• And BTW, I disagree with your statement "I don't think it's Microsoft's job to write every framework for every scenario", MVVM is accepted in XAML just as MVC is in ASP.NET and thus, it IS MSFT's job to encourage it and develop IDE tools to make its use easier. – Shimmy Mar 30 '12 at 0:22
  • I would really question about Win32/WinRT relation. I really believe WinRT runs on top of kernel itself, completly bypassing Win32. Maybe for quicker development / testing, they build it on top of Win32. But in the future, this might change. Simply because it is prohibited to use Win32 from Metro applications. – Euphoric Mar 30 '12 at 5:55
  • Which MVVM framework do you think Microsoft should most closely mimic from this lot? en.wikipedia.org/wiki/…. Microsoft shouldn't be expected to create a competitor to everything on the planet. Case in point: Microsoft COULD have created a competitor to jQuery. Thankfully, they didn't. They've published a ton of guidance and tooling and support a variety of open-source MVVM frameworks. That's the right thing to do. – Rich Turner Mar 30 '12 at 8:55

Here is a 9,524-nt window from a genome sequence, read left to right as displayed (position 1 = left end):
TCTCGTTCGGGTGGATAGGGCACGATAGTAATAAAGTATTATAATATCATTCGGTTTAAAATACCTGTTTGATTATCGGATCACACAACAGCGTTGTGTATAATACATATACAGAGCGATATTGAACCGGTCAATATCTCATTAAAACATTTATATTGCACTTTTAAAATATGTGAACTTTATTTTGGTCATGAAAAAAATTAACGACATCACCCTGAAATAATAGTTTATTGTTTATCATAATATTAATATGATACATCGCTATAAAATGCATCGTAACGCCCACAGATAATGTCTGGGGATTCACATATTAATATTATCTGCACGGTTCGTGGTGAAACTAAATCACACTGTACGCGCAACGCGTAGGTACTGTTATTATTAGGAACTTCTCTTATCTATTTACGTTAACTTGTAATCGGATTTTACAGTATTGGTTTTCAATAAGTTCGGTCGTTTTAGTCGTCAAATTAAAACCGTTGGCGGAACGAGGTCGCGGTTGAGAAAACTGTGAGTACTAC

• @RichardTurner, OK. although I don't like it, I agree on the MVVM part. So for conclusion I don't care about WinRT as long as Prism has not yet targeted it, also the other issues I mentioned. (EF, RIA, SDK & ToolKit). – Shimmy Mar 30 '12 at 14:32